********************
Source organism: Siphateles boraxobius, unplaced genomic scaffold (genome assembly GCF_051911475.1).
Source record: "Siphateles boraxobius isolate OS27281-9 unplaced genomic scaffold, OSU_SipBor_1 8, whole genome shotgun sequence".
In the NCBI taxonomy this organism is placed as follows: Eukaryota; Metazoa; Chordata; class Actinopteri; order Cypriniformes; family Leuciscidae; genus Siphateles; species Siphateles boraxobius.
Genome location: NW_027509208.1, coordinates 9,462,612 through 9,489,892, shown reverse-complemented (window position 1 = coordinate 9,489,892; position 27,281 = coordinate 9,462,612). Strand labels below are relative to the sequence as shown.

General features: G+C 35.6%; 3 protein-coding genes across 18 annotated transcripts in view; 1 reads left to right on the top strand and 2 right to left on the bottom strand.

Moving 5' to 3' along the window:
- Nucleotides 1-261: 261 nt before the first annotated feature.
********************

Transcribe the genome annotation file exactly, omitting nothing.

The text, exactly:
Source organism: Siphateles boraxobius, unplaced genomic scaffold (genome assembly GCF_051911475.1).
Source record: "Siphateles boraxobius isolate OS27281-9 unplaced genomic scaffold, OSU_SipBor_1 8, whole genome shotgun sequence".
In the NCBI taxonomy this organism is placed as follows: Eukaryota; Metazoa; Chordata; class Actinopteri; order Cypriniformes; family Leuciscidae; genus Siphateles; species Siphateles boraxobius.
Genome location: NW_027509208.1, coordinates 9,462,612 through 9,489,892, shown reverse-complemented (window position 1 = coordinate 9,489,892; position 27,281 = coordinate 9,462,612). Strand labels below are relative to the sequence as shown.

General features: G+C 35.6%; 3 protein-coding genes across 18 annotated transcripts in view; 1 reads left to right on the top strand and 2 right to left on the bottom strand.

Moving 5' to 3' along the window:
- Nucleotides 1-261: 261 nt before the first annotated feature.